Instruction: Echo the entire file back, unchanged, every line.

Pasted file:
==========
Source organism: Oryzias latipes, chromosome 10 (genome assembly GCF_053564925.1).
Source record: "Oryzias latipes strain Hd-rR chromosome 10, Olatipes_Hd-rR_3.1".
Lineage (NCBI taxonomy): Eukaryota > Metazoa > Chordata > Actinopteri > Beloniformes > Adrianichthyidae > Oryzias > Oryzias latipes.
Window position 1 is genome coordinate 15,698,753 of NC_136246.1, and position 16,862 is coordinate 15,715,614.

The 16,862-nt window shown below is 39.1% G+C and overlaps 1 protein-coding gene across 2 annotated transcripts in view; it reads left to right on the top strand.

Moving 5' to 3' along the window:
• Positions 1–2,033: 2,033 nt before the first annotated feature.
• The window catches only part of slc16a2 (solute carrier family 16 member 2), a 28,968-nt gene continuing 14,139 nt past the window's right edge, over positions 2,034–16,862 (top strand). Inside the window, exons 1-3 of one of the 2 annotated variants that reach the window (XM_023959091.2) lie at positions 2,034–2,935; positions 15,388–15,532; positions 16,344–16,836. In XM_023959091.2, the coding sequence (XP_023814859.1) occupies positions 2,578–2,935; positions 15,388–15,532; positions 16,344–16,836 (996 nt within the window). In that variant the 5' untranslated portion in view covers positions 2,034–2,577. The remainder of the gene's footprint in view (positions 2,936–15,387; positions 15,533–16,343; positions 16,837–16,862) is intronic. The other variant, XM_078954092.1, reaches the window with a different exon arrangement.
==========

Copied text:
Source organism: Oryzias latipes, chromosome 10 (genome assembly GCF_053564925.1).
Source record: "Oryzias latipes strain Hd-rR chromosome 10, Olatipes_Hd-rR_3.1".
Lineage (NCBI taxonomy): Eukaryota > Metazoa > Chordata > Actinopteri > Beloniformes > Adrianichthyidae > Oryzias > Oryzias latipes.
Window position 1 is genome coordinate 15,698,753 of NC_136246.1, and position 16,862 is coordinate 15,715,614.

The 16,862-nt window shown below is 39.1% G+C and overlaps 1 protein-coding gene across 2 annotated transcripts in view; it reads left to right on the top strand.

Moving 5' to 3' along the window:
• Positions 1–2,033: 2,033 nt before the first annotated feature.
• The window catches only part of slc16a2 (solute carrier family 16 member 2), a 28,968-nt gene continuing 14,139 nt past the window's right edge, over positions 2,034–16,862 (top strand). Inside the window, exons 1-3 of one of the 2 annotated variants that reach the window (XM_023959091.2) lie at positions 2,034–2,935; positions 15,388–15,532; positions 16,344–16,836. In XM_023959091.2, the coding sequence (XP_023814859.1) occupies positions 2,578–2,935; positions 15,388–15,532; positions 16,344–16,836 (996 nt within the window). In that variant the 5' untranslated portion in view covers positions 2,034–2,577. The remainder of the gene's footprint in view (positions 2,936–15,387; positions 15,533–16,343; positions 16,837–16,862) is intronic. The other variant, XM_078954092.1, reaches the window with a different exon arrangement.